Gov’t removes barriers for same-sex couples wanting overseas marriage
The Federal Government has lifted the ban on same-sex couples applying for a Certificate of No Impediment to marriage (CNI), allowing couples the freedom to now marry overseas in all jurisdictions that permit same-sex marriage.
Marriage equality advocates have welcomed the changes which will come into effect from February 1.
Attorney-General Nicola Roxon said the Government acted quickly on the issue following a resolution at last December’s ALP National Conference to provide CNIs to same-sex couples, which since 2004 were denied to same-sex couples after the former Howard Government amended the Marriage Act to ban the recognition of same-sex marriages.
“This change means the certificates, which were previously only available to heterosexual couples, will now also be available to same-sex couples,” Roxon said.
“Yet again, this change demonstrates Labor’s strong commitment to removing discrimination in Commonwealth laws and policies.”
Australian Marriage Equality national convener, Alex Greenwich, said the removal of the CNI ban would ease the burden on couples who are forced overseas to marry due to the Australian parliament’s “failure” to allow for marriage equality.
“It’s already painful enough for same-sex partners to have to marry overseas, away from family and friends, without the Australian Government putting up additional bureaucratic barriers,” he said.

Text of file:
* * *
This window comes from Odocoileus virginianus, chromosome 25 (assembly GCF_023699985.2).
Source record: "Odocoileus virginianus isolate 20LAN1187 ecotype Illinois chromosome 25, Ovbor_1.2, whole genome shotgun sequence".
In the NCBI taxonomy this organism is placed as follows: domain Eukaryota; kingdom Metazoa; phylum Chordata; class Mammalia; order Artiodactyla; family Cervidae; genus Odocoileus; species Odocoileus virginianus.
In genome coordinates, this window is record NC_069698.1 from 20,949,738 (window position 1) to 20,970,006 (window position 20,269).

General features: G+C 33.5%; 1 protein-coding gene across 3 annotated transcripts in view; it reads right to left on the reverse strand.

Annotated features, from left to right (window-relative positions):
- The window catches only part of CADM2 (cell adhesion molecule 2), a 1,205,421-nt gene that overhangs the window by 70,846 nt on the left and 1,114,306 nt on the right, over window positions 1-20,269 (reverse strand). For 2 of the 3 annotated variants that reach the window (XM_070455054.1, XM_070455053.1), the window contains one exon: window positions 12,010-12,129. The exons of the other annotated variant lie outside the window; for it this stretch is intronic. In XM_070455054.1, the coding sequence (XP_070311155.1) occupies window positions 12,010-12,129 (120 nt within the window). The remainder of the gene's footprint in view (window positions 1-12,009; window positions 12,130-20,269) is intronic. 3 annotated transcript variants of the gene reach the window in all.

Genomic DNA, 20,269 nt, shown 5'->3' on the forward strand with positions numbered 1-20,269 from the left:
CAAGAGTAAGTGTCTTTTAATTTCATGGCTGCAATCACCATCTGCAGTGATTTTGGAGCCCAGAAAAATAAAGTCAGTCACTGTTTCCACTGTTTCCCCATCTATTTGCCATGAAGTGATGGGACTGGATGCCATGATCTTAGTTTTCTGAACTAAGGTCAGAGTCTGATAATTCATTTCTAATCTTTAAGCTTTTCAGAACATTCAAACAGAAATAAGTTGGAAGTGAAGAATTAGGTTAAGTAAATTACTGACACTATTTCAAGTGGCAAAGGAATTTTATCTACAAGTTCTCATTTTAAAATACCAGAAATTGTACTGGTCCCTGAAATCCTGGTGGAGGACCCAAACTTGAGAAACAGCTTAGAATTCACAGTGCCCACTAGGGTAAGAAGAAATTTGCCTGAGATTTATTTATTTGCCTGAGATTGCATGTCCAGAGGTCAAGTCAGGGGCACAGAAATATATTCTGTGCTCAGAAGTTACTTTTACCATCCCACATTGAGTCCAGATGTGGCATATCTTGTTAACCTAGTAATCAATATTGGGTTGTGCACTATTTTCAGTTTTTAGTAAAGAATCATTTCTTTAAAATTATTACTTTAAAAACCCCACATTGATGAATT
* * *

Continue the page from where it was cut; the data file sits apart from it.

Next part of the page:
“We welcome the commitment of Ms Roxon to removing this mean-spirited policy as quickly as possible.”
Greenwich also paid tribute to the many people and groups who had lobbied and spoke out against the same-sex CNI ban, including the Public Interest Advocacy Centre as well as Rainbow Labor.
“But most of all I tip my hat to the couples who were brave enough to go public about being denied CNIs and highlight why this cruel and petty policy had to change,” he added.
The NSW Gay and Lesbian Rights Lobby (GLRL) also said that it was encouraged by Nicola Roxon’s announcement.
“This will hopefully encourage complementary legislative changes to s88EA of the Marriage Act to allow foreign same-sex marriages to be recognised in Australia,” GLRL co-convener Lainie Arnold said.
“Individuals should be able to marry the partner of their choice, regardless of gender or jurisdiction.”
A number of Australian same-sex partners went public about the CNI ban including, Angela Borella, the sister of former Tasmanian Premier, David Bartlett, who late last year was forced to cancel plans to marry her Portuguese partner in Lisbon when she discovered she could not obtain a CNI.
Countries and other jurisdictions that allow same-sex marriage and require CNIs include Portugal, Spain, Norway, the Netherlands and New York State, although The Netherlands and New York state waived their CNI requirement when they became aware of the Australian policy.
Same-sex marriages conducted overseas will still not be recognised as a marriage under Australian law but may be evidence of a de facto relationship for the purposes of Commonwealth, State and Territory laws.
Couples seeking to marry overseas can find information about applying for a Certificate of No Impediment to marriage at www.smartraveller.gov.au